“[ADUs] add housing in the supply and that’s helpful, but more importantly it’s a more affordable way to live in a more expensive location,” he says.

For Nuri Funes, the steep costs have pushed many of her friends out of the county.

“I feel sad because they have been in this community, in this church, and they want to stay here; they like the schools for their kids,” says Ms. Funes, a licensed child care provider originally from El Salvador. “I think about my kids: They’re young adults and they’re not going to be able to buy anything because prices are rising so much.”

She says families will often double or triple up in one house just to get by. When she first moved to Montgomery County 26 years ago, she and her husband moved in with her mother and helped pay off the mortgage. Then, when they bought their own house down the street, they rented out their basement to her sister-in-law and her husband. Ms. Funes says it’s common in her culture.

“Our culture is different,” she says. “You will never see [me] place my mother in a nursing home. I will keep her until she dies. So that adds an extra person to my family. We help each other, and maybe that’s why you see the difference in how many people live in a house.”

Population boom breeds conflict

What Ms. Funes calls culture, some others call overcrowding. 

“I’m not saying this to single out the Hispanic community, I just think that because it is the most growing population, they tend to be the bigger offenders of having too many cars parked in the grass, having multiple families living in single-family homes and things like that,” says Mr. Nasios, who immigrated from Greece nearly 40 years ago.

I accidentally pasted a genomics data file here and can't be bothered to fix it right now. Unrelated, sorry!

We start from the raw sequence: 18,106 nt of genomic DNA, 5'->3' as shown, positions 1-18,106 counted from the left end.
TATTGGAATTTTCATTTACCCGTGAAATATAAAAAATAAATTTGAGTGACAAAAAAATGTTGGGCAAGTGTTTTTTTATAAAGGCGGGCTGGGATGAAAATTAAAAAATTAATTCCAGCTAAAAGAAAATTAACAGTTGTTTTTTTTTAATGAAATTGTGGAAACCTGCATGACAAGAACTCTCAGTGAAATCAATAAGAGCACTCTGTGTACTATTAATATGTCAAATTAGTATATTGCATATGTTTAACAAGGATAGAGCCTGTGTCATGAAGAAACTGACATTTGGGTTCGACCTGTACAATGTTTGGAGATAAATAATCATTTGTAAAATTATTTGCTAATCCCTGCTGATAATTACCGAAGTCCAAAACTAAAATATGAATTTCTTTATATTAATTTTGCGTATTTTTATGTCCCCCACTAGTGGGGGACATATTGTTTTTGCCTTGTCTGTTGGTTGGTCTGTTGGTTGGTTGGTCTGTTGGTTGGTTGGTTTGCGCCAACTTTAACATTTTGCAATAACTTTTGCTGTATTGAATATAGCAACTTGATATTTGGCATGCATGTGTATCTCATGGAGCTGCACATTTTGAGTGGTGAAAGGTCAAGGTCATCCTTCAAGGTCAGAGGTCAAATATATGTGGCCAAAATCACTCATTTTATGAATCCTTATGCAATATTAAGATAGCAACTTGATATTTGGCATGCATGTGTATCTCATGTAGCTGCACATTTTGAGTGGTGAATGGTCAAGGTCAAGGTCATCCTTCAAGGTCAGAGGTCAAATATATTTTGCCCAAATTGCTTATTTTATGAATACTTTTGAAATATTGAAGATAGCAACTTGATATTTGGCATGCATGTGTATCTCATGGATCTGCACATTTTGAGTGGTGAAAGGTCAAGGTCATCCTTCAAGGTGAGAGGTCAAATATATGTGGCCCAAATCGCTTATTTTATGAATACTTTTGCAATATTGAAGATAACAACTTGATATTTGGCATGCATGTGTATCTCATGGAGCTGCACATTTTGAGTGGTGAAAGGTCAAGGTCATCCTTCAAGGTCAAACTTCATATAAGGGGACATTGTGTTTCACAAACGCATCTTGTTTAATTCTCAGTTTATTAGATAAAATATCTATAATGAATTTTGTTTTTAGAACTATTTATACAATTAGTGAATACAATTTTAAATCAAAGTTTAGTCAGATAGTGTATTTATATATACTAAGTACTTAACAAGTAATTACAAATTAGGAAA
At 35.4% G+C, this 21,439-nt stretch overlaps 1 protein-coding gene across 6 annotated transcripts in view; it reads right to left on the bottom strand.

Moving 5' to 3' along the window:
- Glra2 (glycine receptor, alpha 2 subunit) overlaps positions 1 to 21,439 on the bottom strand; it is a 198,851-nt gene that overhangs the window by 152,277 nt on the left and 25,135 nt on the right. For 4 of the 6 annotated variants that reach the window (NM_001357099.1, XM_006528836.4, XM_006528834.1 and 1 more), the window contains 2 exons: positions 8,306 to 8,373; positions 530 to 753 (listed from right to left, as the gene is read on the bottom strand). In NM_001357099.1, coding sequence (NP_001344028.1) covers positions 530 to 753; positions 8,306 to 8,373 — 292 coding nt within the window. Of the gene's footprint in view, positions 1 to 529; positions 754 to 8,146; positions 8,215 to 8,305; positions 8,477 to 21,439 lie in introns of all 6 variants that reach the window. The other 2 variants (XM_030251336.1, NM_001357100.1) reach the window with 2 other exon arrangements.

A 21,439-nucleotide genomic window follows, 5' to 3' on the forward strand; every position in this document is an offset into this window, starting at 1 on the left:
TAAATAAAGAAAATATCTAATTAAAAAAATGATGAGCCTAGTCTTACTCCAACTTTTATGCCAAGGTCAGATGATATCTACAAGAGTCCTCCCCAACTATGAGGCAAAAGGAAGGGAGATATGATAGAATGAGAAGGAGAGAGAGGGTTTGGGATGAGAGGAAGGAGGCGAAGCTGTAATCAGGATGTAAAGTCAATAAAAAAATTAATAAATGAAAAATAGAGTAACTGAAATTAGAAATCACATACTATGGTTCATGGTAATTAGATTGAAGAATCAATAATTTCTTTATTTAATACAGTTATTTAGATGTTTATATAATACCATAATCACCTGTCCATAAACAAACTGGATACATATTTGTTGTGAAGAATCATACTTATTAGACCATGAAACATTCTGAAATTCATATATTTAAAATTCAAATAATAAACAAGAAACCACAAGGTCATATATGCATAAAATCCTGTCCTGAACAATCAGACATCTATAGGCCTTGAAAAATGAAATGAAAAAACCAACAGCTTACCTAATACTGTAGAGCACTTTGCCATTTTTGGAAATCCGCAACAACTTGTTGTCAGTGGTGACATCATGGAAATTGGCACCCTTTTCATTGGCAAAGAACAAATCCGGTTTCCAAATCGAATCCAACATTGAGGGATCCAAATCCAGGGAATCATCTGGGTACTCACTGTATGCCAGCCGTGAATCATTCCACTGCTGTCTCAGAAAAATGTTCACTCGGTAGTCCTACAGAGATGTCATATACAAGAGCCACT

He freely admits that the neighborhood civic association has not done the best job reaching out to the Hispanic community and wants to work to improve that. “I feel that [the Hispanic community] is not at the table when all this stuff is happening,” he says. “You cannot provide solutions unless everybody involved is [at] the table.” 

He also insists his opposition stems from a genuine concern – rather than a racial bias – over how overcrowding has affected his neighborhood, particularly the excess of cars. His neighborhood of Aspen Hill has struggled to keep pedestrians safe, most notably when four teenagers were hit and injured last year, with one person sustaining brain damage.